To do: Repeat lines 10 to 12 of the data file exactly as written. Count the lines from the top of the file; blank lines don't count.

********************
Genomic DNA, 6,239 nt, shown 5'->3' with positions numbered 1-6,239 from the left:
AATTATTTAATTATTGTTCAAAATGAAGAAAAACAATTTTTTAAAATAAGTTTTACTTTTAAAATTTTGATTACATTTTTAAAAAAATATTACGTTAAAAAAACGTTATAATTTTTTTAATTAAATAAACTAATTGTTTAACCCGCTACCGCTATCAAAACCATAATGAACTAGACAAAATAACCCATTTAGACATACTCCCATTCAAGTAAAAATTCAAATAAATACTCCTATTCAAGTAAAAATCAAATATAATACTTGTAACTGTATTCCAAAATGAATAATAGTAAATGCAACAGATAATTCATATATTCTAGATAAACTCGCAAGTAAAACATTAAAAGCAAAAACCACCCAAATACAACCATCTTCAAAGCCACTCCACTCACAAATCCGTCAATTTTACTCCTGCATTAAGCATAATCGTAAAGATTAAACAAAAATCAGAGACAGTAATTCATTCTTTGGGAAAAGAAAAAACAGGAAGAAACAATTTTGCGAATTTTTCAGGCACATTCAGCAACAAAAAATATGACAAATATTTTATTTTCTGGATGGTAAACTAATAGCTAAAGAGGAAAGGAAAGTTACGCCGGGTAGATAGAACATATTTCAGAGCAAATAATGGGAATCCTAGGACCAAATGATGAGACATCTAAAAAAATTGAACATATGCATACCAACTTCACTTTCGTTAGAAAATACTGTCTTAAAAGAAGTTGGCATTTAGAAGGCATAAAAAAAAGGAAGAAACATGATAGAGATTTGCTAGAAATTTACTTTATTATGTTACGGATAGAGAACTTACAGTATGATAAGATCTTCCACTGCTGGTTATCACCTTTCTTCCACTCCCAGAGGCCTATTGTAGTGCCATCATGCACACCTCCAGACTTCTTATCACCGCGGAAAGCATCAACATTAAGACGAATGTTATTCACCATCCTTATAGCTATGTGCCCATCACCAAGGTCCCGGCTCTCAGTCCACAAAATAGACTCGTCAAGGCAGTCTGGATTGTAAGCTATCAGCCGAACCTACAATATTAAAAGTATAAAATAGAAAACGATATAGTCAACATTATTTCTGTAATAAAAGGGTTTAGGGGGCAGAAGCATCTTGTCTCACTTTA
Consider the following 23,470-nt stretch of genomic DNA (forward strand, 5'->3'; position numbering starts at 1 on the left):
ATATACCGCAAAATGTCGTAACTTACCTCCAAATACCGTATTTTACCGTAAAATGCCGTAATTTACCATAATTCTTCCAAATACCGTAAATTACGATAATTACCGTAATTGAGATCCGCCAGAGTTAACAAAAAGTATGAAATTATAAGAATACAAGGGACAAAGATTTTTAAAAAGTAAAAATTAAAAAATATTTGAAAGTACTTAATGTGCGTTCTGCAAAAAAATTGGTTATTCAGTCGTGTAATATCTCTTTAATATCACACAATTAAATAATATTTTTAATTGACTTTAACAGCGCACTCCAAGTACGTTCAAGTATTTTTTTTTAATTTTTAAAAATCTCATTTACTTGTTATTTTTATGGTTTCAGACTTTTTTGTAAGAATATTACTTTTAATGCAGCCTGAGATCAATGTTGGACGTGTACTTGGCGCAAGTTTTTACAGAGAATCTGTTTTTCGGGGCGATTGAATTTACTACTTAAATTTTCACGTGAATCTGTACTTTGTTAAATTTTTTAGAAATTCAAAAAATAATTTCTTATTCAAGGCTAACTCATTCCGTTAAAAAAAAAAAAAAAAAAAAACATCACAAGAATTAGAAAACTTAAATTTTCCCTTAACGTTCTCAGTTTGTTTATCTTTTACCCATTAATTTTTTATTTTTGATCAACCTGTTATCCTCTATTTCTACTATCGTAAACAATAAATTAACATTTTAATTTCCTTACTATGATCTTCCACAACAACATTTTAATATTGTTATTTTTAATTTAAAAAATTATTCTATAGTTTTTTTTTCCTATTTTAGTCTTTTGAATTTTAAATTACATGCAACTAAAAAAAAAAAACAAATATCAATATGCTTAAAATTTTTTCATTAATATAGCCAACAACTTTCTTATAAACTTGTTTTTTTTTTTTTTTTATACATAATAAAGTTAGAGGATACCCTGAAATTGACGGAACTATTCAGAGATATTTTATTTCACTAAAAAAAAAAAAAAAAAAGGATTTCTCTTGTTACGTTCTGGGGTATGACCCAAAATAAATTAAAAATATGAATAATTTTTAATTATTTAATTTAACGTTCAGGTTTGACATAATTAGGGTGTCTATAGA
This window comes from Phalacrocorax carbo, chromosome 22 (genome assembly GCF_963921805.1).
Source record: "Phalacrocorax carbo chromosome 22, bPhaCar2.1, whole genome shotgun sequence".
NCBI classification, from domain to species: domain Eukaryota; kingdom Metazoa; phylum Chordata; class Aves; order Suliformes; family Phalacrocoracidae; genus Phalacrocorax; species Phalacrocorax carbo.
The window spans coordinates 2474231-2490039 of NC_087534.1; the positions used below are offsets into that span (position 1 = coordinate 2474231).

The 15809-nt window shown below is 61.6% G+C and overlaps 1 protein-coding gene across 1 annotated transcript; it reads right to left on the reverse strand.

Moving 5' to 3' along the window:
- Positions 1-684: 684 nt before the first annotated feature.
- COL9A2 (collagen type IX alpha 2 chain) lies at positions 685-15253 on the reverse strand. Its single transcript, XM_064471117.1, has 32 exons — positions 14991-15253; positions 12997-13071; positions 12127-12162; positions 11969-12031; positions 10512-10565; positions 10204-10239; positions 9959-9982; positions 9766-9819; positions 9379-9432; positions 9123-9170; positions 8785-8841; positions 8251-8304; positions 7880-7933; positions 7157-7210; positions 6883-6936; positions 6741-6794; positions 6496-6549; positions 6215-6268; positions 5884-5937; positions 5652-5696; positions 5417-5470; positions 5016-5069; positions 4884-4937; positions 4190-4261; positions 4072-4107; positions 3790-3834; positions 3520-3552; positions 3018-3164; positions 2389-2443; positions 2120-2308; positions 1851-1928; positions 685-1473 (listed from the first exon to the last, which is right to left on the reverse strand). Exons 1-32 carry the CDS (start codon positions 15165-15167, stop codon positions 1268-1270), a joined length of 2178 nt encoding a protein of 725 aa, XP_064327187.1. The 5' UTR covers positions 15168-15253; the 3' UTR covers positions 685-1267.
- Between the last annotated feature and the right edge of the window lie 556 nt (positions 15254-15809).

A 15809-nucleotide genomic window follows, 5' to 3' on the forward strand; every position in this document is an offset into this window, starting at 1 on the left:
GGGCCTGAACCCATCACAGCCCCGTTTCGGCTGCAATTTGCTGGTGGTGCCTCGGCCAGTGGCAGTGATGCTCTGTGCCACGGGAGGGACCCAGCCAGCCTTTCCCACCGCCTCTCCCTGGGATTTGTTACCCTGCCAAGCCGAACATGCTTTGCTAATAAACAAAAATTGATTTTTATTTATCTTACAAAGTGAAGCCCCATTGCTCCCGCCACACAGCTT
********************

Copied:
Moving 5' to 3' along the window:
- Positions 1-684: 684 nt before the first annotated feature.
- COL9A2 (collagen type IX alpha 2 chain) lies at positions 685-15253 on the reverse strand. Its single transcript, XM_064471117.1, has 32 exons — positions 14991-15253; positions 12997-13071; positions 12127-12162; positions 11969-12031; positions 10512-10565; positions 10204-10239; positions 9959-9982; positions 9766-9819; positions 9379-9432; positions 9123-9170; positions 8785-8841; positions 8251-8304; positions 7880-7933; positions 7157-7210; positions 6883-6936; positions 6741-6794; positions 6496-6549; positions 6215-6268; positions 5884-5937; positions 5652-5696; positions 5417-5470; positions 5016-5069; positions 4884-4937; positions 4190-4261; positions 4072-4107; positions 3790-3834; positions 3520-3552; positions 3018-3164; positions 2389-2443; positions 2120-2308; positions 1851-1928; positions 685-1473 (listed from the first exon to the last, which is right to left on the reverse strand). Exons 1-32 carry the CDS (start codon positions 15165-15167, stop codon positions 1268-1270), a joined length of 2178 nt encoding a protein of 725 aa, XP_064327187.1. The 5' UTR covers positions 15168-15253; the 3' UTR covers positions 685-1267.